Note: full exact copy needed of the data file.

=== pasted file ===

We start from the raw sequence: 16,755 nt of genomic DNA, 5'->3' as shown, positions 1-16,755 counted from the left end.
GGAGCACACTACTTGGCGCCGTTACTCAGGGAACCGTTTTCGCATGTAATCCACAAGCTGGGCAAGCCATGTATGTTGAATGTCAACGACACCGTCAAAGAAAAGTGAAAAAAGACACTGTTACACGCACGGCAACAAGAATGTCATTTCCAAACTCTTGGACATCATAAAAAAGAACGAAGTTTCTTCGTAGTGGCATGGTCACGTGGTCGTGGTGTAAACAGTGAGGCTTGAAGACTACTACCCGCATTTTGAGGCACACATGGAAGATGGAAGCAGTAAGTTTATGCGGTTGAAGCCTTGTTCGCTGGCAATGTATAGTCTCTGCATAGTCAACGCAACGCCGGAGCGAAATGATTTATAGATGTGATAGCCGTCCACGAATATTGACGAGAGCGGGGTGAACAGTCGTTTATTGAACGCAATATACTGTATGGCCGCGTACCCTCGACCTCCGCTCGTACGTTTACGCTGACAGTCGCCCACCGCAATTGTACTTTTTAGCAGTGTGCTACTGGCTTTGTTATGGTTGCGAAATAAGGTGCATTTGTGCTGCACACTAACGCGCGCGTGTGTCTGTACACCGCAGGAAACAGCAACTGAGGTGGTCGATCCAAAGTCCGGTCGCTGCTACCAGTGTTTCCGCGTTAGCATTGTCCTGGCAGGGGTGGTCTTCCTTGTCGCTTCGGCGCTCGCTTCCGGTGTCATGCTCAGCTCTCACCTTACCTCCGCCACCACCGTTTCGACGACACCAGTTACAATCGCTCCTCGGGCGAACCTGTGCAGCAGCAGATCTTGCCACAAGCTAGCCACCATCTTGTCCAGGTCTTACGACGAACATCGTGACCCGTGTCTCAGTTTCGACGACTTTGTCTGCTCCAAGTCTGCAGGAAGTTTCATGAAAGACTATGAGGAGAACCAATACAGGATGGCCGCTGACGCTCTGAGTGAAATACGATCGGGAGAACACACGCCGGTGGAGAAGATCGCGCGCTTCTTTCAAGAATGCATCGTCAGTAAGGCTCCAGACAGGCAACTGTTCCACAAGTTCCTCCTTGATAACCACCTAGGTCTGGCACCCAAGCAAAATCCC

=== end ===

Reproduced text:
We start from the raw sequence: 16,755 nt of genomic DNA, 5'->3' as shown, positions 1-16,755 counted from the left end.
GGAGCACACTACTTGGCGCCGTTACTCAGGGAACCGTTTTCGCATGTAATCCACAAGCTGGGCAAGCCATGTATGTTGAATGTCAACGACACCGTCAAAGAAAAGTGAAAAAAGACACTGTTACACGCACGGCAACAAGAATGTCATTTCCAAACTCTTGGACATCATAAAAAAGAACGAAGTTTCTTCGTAGTGGCATGGTCACGTGGTCGTGGTGTAAACAGTGAGGCTTGAAGACTACTACCCGCATTTTGAGGCACACATGGAAGATGGAAGCAGTAAGTTTATGCGGTTGAAGCCTTGTTCGCTGGCAATGTATAGTCTCTGCATAGTCAACGCAACGCCGGAGCGAAATGATTTATAGATGTGATAGCCGTCCACGAATATTGACGAGAGCGGGGTGAACAGTCGTTTATTGAACGCAATATACTGTATGGCCGCGTACCCTCGACCTCCGCTCGTACGTTTACGCTGACAGTCGCCCACCGCAATTGTACTTTTTAGCAGTGTGCTACTGGCTTTGTTATGGTTGCGAAATAAGGTGCATTTGTGCTGCACACTAACGCGCGCGTGTGTCTGTACACCGCAGGAAACAGCAACTGAGGTGGTCGATCCAAAGTCCGGTCGCTGCTACCAGTGTTTCCGCGTTAGCATTGTCCTGGCAGGGGTGGTCTTCCTTGTCGCTTCGGCGCTCGCTTCCGGTGTCATGCTCAGCTCTCACCTTACCTCCGCCACCACCGTTTCGACGACACCAGTTACAATCGCTCCTCGGGCGAACCTGTGCAGCAGCAGATCTTGCCACAAGCTAGCCACCATCTTGTCCAGGTCTTACGACGAACATCGTGACCCGTGTCTCAGTTTCGACGACTTTGTCTGCTCCAAGTCTGCAGGAAGTTTCATGAAAGACTATGAGGAGAACCAATACAGGATGGCCGCTGACGCTCTGAGTGAAATACGATCGGGAGAACACACGCCGGTGGAGAAGATCGCGCGCTTCTTTCAAGAATGCATCGTCAGTAAGGCTCCAGACAGGCAACTGTTCCACAAGTTCCTCCTTGATAACCACCTAGGTCTGGCACCCAAGCAAAATCCC